SteveO Michel wasn’t supposed to make it out of his impoverished neighborhood in Orlando, Florida.
Few young men do.
Most are swept up by the streets of Holden Heights, joining gangs and dealing drugs to survive. Many fall victim to the violence around them or addictions to drugs or alcohol.
Michel escaped, earning a football scholarship to Colorado State University that led to a college degree in social work.
The young man who sold marijuana as a kid to help support his mother and six siblings and couldn’t read or write when he started high school is now a college graduate, with a world of possibilities in front of him.
There were so many things he could now do with his life. So many opportunities.
He chose to go back home and help the impoverished people he grew up around.
Michel, 25, became an Orange County firefighter in October and specifically requested he be assigned to Station 50, serving the Holden Heights neighborhood.
The first fire call he went out on took him to the embattled Tymber Skan condominium complex, where he grew up and was living as recently as 18 months ago. More than half of the complex’s 49 buildings have been condemned, and many of those still residing there are squatters, living without running water or electricity, Michel said. Trash piles up because nobody pays to have it hauled away, and families are living in homes with missing windows and holes in the walls, floors and ceilings that let in wind and rain.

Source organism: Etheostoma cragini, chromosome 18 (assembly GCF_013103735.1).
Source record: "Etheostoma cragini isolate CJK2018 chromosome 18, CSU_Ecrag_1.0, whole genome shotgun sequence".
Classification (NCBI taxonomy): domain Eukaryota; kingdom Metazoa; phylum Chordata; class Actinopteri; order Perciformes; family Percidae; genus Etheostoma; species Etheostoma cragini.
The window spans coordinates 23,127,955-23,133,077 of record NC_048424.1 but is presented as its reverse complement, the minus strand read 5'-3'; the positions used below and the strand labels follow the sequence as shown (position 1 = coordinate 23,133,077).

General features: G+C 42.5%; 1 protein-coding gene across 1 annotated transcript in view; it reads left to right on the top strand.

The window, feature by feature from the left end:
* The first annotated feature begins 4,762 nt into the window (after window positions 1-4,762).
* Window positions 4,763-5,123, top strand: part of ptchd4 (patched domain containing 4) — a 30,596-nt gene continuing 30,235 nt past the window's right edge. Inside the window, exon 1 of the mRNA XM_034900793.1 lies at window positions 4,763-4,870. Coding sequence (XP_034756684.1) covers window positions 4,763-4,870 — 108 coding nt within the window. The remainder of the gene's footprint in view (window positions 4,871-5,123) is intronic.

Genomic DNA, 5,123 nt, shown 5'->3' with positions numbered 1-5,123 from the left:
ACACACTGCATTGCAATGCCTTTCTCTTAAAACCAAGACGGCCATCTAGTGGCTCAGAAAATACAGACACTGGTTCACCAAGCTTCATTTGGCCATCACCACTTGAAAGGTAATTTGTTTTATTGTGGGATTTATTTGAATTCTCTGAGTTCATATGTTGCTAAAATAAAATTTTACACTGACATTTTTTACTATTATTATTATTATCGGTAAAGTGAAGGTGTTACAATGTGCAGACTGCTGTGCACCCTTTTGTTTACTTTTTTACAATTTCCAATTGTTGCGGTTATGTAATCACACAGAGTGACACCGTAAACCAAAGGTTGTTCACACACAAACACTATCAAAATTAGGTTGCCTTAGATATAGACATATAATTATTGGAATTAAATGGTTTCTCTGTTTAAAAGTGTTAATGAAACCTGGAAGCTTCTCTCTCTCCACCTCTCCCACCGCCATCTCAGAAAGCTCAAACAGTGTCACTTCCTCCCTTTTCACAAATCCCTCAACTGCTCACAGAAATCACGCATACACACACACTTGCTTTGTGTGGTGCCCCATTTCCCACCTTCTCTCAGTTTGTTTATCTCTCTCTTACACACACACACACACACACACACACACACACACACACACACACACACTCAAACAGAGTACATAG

“The conditions are deplorable,” said Kathryn Kuehn, a parent and community involvement coordinator at nearby Jones High School who helped Michel get back on track when he was in school there. “It’s just destitute; like something you’d see in a Third World country. They even call it Paki-Skan. It’s like a war-torn country. It’s horrible. No one lives there by choice.”